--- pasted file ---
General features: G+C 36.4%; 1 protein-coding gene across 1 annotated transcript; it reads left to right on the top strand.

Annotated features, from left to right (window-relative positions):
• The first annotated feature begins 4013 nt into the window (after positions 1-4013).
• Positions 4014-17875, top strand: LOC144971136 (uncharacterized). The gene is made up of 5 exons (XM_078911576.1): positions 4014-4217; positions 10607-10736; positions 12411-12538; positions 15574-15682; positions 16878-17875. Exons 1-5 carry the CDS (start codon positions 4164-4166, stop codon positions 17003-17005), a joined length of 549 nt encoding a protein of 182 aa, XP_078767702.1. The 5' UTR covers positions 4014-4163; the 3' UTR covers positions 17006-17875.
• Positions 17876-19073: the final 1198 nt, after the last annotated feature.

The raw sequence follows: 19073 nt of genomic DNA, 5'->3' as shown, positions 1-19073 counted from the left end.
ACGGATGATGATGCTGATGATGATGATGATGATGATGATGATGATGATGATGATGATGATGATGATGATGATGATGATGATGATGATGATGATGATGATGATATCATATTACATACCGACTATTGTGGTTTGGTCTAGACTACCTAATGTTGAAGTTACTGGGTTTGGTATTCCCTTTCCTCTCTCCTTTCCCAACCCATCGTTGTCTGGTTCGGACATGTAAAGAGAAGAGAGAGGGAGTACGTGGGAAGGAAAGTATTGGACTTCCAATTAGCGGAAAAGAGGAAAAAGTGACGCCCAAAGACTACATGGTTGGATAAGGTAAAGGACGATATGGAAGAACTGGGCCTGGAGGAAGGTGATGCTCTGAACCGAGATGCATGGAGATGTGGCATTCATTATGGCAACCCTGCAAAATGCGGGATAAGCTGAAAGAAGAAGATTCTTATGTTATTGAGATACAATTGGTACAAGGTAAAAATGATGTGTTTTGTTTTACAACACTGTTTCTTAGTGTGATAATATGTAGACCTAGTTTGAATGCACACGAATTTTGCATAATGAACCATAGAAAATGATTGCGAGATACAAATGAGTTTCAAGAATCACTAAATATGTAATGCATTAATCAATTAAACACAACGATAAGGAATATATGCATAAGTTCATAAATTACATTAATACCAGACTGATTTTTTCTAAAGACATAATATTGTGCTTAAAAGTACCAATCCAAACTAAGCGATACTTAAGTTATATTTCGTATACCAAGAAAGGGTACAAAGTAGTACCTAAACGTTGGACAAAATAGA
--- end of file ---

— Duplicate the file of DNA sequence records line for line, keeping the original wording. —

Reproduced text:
General features: G+C 36.4%; 1 protein-coding gene across 1 annotated transcript; it reads left to right on the top strand.

Annotated features, from left to right (window-relative positions):
• The first annotated feature begins 4013 nt into the window (after positions 1-4013).
• Positions 4014-17875, top strand: LOC144971136 (uncharacterized). The gene is made up of 5 exons (XM_078911576.1): positions 4014-4217; positions 10607-10736; positions 12411-12538; positions 15574-15682; positions 16878-17875. Exons 1-5 carry the CDS (start codon positions 4164-4166, stop codon positions 17003-17005), a joined length of 549 nt encoding a protein of 182 aa, XP_078767702.1. The 5' UTR covers positions 4014-4163; the 3' UTR covers positions 17006-17875.
• Positions 17876-19073: the final 1198 nt, after the last annotated feature.

The raw sequence follows: 19073 nt of genomic DNA, 5'->3' as shown, positions 1-19073 counted from the left end.
ACGGATGATGATGCTGATGATGATGATGATGATGATGATGATGATGATGATGATGATGATGATGATGATGATGATGATGATGATGATGATGATGATGATGATATCATATTACATACCGACTATTGTGGTTTGGTCTAGACTACCTAATGTTGAAGTTACTGGGTTTGGTATTCCCTTTCCTCTCTCCTTTCCCAACCCATCGTTGTCTGGTTCGGACATGTAAAGAGAAGAGAGAGGGAGTACGTGGGAAGGAAAGTATTGGACTTCCAATTAGCGGAAAAGAGGAAAAAGTGACGCCCAAAGACTACATGGTTGGATAAGGTAAAGGACGATATGGAAGAACTGGGCCTGGAGGAAGGTGATGCTCTGAACCGAGATGCATGGAGATGTGGCATTCATTATGGCAACCCTGCAAAATGCGGGATAAGCTGAAAGAAGAAGATTCTTATGTTATTGAGATACAATTGGTACAAGGTAAAAATGATGTGTTTTGTTTTACAACACTGTTTCTTAGTGTGATAATATGTAGACCTAGTTTGAATGCACACGAATTTTGCATAATGAACCATAGAAAATGATTGCGAGATACAAATGAGTTTCAAGAATCACTAAATATGTAATGCATTAATCAATTAAACACAACGATAAGGAATATATGCATAAGTTCATAAATTACATTAATACCAGACTGATTTTTTCTAAAGACATAATATTGTGCTTAAAAGTACCAATCCAAACTAAGCGATACTTAAGTTATATTTCGTATACCAAGAAAGGGTACAAAGTAGTACCTAAACGTTGGACAAAATAGA